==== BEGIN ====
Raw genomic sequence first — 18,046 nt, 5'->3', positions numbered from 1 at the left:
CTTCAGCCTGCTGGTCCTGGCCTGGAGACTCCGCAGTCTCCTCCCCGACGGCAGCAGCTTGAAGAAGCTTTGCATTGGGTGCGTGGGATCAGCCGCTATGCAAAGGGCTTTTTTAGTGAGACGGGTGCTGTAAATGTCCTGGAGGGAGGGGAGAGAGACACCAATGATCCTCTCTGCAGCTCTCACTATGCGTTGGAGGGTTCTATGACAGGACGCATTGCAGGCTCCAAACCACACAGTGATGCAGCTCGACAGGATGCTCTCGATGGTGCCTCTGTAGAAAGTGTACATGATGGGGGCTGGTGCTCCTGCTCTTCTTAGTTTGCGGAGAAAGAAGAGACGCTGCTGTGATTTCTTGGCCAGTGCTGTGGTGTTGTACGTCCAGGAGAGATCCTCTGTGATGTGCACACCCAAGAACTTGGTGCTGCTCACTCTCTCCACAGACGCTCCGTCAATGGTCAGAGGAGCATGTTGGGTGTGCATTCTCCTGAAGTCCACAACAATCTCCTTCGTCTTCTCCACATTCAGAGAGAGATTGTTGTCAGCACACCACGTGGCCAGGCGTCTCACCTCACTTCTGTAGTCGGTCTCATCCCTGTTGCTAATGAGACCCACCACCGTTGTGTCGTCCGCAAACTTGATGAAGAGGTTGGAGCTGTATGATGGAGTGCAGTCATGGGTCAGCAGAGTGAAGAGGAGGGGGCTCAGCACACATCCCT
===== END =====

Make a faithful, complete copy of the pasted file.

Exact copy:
Raw genomic sequence first — 18,046 nt, 5'->3', positions numbered from 1 at the left:
CTTCAGCCTGCTGGTCCTGGCCTGGAGACTCCGCAGTCTCCTCCCCGACGGCAGCAGCTTGAAGAAGCTTTGCATTGGGTGCGTGGGATCAGCCGCTATGCAAAGGGCTTTTTTAGTGAGACGGGTGCTGTAAATGTCCTGGAGGGAGGGGAGAGAGACACCAATGATCCTCTCTGCAGCTCTCACTATGCGTTGGAGGGTTCTATGACAGGACGCATTGCAGGCTCCAAACCACACAGTGATGCAGCTCGACAGGATGCTCTCGATGGTGCCTCTGTAGAAAGTGTACATGATGGGGGCTGGTGCTCCTGCTCTTCTTAGTTTGCGGAGAAAGAAGAGACGCTGCTGTGATTTCTTGGCCAGTGCTGTGGTGTTGTACGTCCAGGAGAGATCCTCTGTGATGTGCACACCCAAGAACTTGGTGCTGCTCACTCTCTCCACAGACGCTCCGTCAATGGTCAGAGGAGCATGTTGGGTGTGCATTCTCCTGAAGTCCACAACAATCTCCTTCGTCTTCTCCACATTCAGAGAGAGATTGTTGTCAGCACACCACGTGGCCAGGCGTCTCACCTCACTTCTGTAGTCGGTCTCATCCCTGTTGCTAATGAGACCCACCACCGTTGTGTCGTCCGCAAACTTGATGAAGAGGTTGGAGCTGTATGATGGAGTGCAGTCATGGGTCAGCAGAGTGAAGAGGAGGGGGCTCAGCACACATCCCT